Are you interested in socially-responsible investing? West Side Moravian Church in Green Bay, Wisconsin is. The church’s Board has asked the Moravian Ministries Foundation in America to provide that option…and the MMFA delivered with the Environmental, Social and corporate Governance (ESG) fund.
“I personally felt it was important to move to socially-responsible investments to be a leader for other churches in investing funds in companies that prove to be good stewards of the resources that were given to us by our Creator,” said Michael Schlader, treasurer at West Side. “Being a leader in choosing to invest in the ESG fund will hopefully encourage others to follow who might have been hesitant to make a final decision to invest their financial resources into this fund.”
“It’s very encouraging to know that we, as Moravians, have the option to direct our money away from things that are harmful, such as child labor practices and pollution from fossil fuels, and toward things that are beneficial,” said Ray and Barb Shiffer, members at West Side who initiated the discussion about socially-responsible investing. “It’s exciting to think about the possibility of seeing our investments being used for things such as affordable housing and healthier communities.”
The Rev. Marian Boyle Rohloff, pastor, also supports the congregation’s interest. The Trustees report the following points of consensus:
- Past performance indicates that such a move will not necessarily affect performance
- Moving our investment to ESG allocations will reflect a leadership role which churches should be taking
- We owe it to our environment to be as responsible as possible about investing in areas that we consider are doing their best to deter those things that damage our environment
- It is ethically and morally sensible to be concerned about our environment
- To invest in ESG funds speaks to our core value to “care for others,” especially the poor and the marginalized who are most impacted by environmental injustices
- To move our investments is in keeping with other actions we have taken at West Side to be responsible (moving away from Styrofoam, installing solar panels, using efficient lighting, using glass communion cups instead of disposable cups, keeping green for future generations, etc.)
But is socially-responsible investing entirely new?
Asset managers have long considered risk, in addition to return, when choosing portfolio investments. More recently, investors are extending the definition of risk beyond traditional factors and looking at a company’s performance in broader terms.
Specifically, investors seek insight into companies’ exposure to ESG factors–everything from the company’s carbon footprint and environmental practices to the way it treats its employees and shareholders. More and more investors are taking such things into consideration. According to The Forum for Sustainable and Responsible Investing, U.S. assets in ESG-oriented strategies reached $8.7 trillion in 2016 and now make up about 20 percent of total assets under professional management in the U.S. Current demographic trends, including an increase in women investors, high net worth individuals, and millennials are expected to further increase more and more varied ESG options for portfolios.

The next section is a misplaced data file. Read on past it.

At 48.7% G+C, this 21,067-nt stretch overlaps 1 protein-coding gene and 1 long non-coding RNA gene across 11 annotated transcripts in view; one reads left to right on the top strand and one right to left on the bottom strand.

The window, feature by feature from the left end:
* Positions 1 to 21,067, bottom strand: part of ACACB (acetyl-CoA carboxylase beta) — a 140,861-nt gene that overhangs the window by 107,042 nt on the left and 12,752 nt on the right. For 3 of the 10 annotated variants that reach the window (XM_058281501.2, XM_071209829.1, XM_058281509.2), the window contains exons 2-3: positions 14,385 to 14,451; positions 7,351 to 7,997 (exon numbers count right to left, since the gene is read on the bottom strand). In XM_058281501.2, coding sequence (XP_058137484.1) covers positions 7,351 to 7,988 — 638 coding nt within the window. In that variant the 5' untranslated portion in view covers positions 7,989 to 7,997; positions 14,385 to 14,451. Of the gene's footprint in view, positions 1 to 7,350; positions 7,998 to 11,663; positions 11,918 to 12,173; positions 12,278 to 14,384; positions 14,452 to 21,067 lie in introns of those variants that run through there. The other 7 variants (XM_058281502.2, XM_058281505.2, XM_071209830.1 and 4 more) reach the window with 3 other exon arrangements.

What do Moravians currently think?
“We have only begun to study the existing attitudes of Moravians in the United States when it comes to socially-responsible investing,” said Chris Spaugh, President and CEO of the Moravian Ministries Foundation in America. “Our very preliminary survey results show a few areas of both agreement and disagreement based on the first 64 responses.”
“The strongest area of consensus is that Moravians strongly oppose investing their money in companies that either directly or indirectly use child labor overseas to keep costs low,” Spaugh said. “Nearly 90 percent of Moravians who responded oppose this; nearly two-thirds expressed strong opposition.
“Eighty-six percent of those surveyed agree or strongly agree that the Moravian Ministries Foundation in America should offer socially-responsible options for individual investors and congregations who want it.
“However, early results also show a few areas where there may be no real consensus among Moravians at this time,” Spaugh said. “There is no clear agreement so far on the acceptability of investing in companies that engage in animal testing or use/produce genetically-modified organisms (GMOs).”
More than two-thirds of Moravians surveyed agree or strongly agree that, as individual investors, they would be willing to accept lower returns in order to invest in a socially-responsible way. About 70 percent agree or strongly agree that their congregation as a whole would, too. Spaugh notes, “Historically, church boards face challenges to agree as a group to step into ESG or socially-responsible investing. I’m thrilled that West Side has taken the step and if others consider that in the future, we have a solution for them.”
What’s the next step?
Your congregation’s board of trustees is likely empowered to decide how to manage the congregation’s funds. If those funds are already invested with the Moravian Ministries Foundation in America, the Board can simply instruct the foundation on the change in investment strategy. The foundation now offers an ESG pool in our growth and income allocation (60 percent exposed to equities and real estate investment trusts, while 40 percent of the portfolio is in more fixed income type investments). If you are an individual investor with the Foundation, you can directly contact Chris Spaugh with new instructions at [email protected] or 888-722-7923.
Vince Holbrook is Director of Communication & Marketing for the Moravian Ministries Foundation in America